ORIGINAL PAPER

Neurochemical Research

, Volume 35, Issue 11, pp 1840-1847

Open Access This content is freely available online to anyone, anywhere at any time.

Neonatal Administration of Thimerosal Causes Persistent Changes in Mu Opioid Receptors in the Rat Brain

  • Mieszko OlczakAffiliated withDepartment of Pharmacology and Physiology of the Nervous System, Institute of Psychiatry and NeurologyDepartment of Forensic Medicine, Medical University of Warsaw
  • , Michalina DuszczykAffiliated withDepartment of Pharmacology and Physiology of the Nervous System, Institute of Psychiatry and Neurology
  • , Pawel MierzejewskiAffiliated withDepartment of Pharmacology and Physiology of the Nervous System, Institute of Psychiatry and Neurology
  • , Teresa BobrowiczAffiliated withDepartment of Neuropathology, Institute of Psychiatry and Neurology
  • , Maria Dorota MajewskaAffiliated withDepartment of Pharmacology and Physiology of the Nervous System, Institute of Psychiatry and NeurologyDepartment of Biology and Environmental Science, University of Cardinal Stefan Wyszynski Email author 

Abstract

Thimerosal added to some pediatric vaccines is suspected in pathogenesis of several neurodevelopmental disorders. Our previous study showed that thimerosal administered to suckling rats causes persistent, endogenous opioid-mediated hypoalgesia. Here we examined, using immunohistochemical staining technique, the density of μ-opioid receptors (MORs) in the brains of rats, which in the second postnatal week received four i.m. injections of thimerosal at doses 12, 240, 1,440 or 3,000 μg Hg/kg. The periaqueductal gray, caudate putamen and hippocampus were examined. Thimerosal administration caused dose-dependent statistically significant increase in MOR densities in the periaqueductal gray and caudate putamen, but decrease in the dentate gyrus, where it was accompanied by the presence of degenerating neurons and loss of synaptic vesicle marker (synaptophysin). These data document that exposure to thimerosal during early postnatal life produces lasting alterations in the densities of brain opioid receptors along with other neuropathological changes, which may disturb brain development.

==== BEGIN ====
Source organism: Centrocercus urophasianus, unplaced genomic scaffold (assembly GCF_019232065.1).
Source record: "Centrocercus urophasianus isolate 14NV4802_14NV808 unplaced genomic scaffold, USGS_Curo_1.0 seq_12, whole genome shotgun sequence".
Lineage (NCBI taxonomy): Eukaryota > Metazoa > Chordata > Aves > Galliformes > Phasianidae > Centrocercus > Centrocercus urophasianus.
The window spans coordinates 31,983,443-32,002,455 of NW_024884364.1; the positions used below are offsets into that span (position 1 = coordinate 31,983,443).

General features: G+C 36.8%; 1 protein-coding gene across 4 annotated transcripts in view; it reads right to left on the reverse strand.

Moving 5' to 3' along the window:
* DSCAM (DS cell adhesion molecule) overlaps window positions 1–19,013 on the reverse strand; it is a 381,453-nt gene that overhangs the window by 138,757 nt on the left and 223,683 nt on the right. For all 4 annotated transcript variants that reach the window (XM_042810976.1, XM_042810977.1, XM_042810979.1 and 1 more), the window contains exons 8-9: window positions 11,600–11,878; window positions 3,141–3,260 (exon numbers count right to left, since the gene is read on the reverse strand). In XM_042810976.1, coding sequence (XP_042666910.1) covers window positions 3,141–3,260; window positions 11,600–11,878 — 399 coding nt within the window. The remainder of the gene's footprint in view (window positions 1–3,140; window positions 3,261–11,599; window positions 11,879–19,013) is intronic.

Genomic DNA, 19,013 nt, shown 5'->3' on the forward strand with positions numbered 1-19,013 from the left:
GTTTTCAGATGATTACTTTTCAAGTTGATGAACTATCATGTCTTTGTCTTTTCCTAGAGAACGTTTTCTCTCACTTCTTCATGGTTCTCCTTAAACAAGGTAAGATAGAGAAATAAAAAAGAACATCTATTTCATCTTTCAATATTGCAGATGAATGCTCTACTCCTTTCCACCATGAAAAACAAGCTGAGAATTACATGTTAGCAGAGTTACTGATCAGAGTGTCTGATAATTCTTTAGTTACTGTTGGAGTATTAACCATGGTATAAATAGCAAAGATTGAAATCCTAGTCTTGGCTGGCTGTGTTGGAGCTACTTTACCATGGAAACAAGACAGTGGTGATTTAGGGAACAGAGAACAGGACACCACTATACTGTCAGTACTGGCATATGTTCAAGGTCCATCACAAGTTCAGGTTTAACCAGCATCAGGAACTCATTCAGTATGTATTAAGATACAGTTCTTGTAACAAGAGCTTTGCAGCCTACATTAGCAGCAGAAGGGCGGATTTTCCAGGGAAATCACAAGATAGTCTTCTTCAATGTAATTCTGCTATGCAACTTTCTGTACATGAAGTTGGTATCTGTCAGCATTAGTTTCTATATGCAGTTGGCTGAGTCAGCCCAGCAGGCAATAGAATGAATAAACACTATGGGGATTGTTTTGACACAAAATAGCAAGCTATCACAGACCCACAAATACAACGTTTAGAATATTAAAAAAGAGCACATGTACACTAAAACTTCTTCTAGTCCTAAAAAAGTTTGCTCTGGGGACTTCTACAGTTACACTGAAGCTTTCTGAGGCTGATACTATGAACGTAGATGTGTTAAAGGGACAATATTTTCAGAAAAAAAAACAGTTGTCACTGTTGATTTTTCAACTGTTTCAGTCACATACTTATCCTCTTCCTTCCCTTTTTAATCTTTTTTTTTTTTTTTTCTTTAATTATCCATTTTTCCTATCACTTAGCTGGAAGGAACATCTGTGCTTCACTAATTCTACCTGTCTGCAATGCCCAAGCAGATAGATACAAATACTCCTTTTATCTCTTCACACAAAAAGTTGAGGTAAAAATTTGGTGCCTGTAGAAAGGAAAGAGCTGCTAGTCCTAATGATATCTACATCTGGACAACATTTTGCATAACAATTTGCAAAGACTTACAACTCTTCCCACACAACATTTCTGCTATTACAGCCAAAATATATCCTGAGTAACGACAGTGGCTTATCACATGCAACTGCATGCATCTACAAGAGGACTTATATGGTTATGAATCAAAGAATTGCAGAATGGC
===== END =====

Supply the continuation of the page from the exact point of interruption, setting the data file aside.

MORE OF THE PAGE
Keywords

Thimerosal Mu opioid receptors Rat Brain Development